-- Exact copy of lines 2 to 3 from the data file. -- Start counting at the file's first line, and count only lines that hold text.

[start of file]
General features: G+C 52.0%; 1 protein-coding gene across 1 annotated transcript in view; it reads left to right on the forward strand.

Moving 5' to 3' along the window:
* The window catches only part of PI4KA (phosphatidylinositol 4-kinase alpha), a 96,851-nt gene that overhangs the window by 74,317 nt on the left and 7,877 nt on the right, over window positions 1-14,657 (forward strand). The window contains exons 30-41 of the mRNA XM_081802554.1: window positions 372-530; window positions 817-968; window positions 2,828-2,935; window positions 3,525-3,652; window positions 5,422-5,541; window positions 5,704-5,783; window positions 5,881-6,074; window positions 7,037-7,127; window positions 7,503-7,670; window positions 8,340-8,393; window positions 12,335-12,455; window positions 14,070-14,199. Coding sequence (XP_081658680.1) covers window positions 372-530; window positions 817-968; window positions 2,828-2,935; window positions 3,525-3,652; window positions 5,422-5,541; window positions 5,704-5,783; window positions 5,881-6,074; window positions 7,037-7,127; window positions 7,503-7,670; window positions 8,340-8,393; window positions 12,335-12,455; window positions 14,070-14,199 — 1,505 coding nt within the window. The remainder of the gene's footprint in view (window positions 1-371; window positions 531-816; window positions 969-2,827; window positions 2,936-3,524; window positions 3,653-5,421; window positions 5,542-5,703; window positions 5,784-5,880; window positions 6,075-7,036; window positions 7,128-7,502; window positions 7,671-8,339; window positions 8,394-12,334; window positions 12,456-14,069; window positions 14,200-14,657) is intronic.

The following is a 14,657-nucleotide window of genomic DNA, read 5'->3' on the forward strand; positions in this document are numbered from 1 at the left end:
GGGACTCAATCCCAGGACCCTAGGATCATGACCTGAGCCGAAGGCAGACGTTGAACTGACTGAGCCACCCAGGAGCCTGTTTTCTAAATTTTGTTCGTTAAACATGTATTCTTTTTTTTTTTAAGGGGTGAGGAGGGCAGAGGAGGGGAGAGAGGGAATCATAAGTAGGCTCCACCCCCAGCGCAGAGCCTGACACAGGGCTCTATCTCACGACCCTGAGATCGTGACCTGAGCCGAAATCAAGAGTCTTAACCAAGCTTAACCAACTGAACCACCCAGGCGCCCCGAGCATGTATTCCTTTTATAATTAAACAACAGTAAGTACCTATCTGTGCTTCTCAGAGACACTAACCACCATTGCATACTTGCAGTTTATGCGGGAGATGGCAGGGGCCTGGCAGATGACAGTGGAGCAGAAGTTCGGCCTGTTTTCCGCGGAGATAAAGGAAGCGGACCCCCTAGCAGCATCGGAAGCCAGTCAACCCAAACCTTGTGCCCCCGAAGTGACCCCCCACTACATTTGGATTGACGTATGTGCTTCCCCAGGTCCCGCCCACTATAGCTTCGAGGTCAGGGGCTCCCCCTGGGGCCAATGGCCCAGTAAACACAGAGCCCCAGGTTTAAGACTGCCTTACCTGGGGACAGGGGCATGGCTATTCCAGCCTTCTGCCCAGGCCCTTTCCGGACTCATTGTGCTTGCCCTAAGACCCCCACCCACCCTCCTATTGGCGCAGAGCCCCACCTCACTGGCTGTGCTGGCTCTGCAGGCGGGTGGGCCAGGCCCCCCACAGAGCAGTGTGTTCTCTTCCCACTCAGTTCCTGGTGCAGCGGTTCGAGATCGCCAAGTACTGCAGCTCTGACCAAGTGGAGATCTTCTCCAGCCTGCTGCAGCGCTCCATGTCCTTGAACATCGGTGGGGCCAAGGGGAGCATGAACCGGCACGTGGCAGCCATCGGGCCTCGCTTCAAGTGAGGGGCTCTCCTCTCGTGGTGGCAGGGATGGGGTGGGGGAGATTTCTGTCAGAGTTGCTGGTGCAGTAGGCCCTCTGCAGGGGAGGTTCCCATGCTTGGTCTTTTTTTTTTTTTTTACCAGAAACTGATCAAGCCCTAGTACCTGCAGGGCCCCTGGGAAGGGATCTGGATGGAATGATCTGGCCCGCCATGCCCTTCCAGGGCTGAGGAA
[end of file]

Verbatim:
Moving 5' to 3' along the window:
* The window catches only part of PI4KA (phosphatidylinositol 4-kinase alpha), a 96,851-nt gene that overhangs the window by 74,317 nt on the left and 7,877 nt on the right, over window positions 1-14,657 (forward strand). The window contains exons 30-41 of the mRNA XM_081802554.1: window positions 372-530; window positions 817-968; window positions 2,828-2,935; window positions 3,525-3,652; window positions 5,422-5,541; window positions 5,704-5,783; window positions 5,881-6,074; window positions 7,037-7,127; window positions 7,503-7,670; window positions 8,340-8,393; window positions 12,335-12,455; window positions 14,070-14,199. Coding sequence (XP_081658680.1) covers window positions 372-530; window positions 817-968; window positions 2,828-2,935; window positions 3,525-3,652; window positions 5,422-5,541; window positions 5,704-5,783; window positions 5,881-6,074; window positions 7,037-7,127; window positions 7,503-7,670; window positions 8,340-8,393; window positions 12,335-12,455; window positions 14,070-14,199 — 1,505 coding nt within the window. The remainder of the gene's footprint in view (window positions 1-371; window positions 531-816; window positions 969-2,827; window positions 2,936-3,524; window positions 3,653-5,421; window positions 5,542-5,703; window positions 5,784-5,880; window positions 6,075-7,036; window positions 7,128-7,502; window positions 7,671-8,339; window positions 8,394-12,334; window positions 12,456-14,069; window positions 14,200-14,657) is intronic.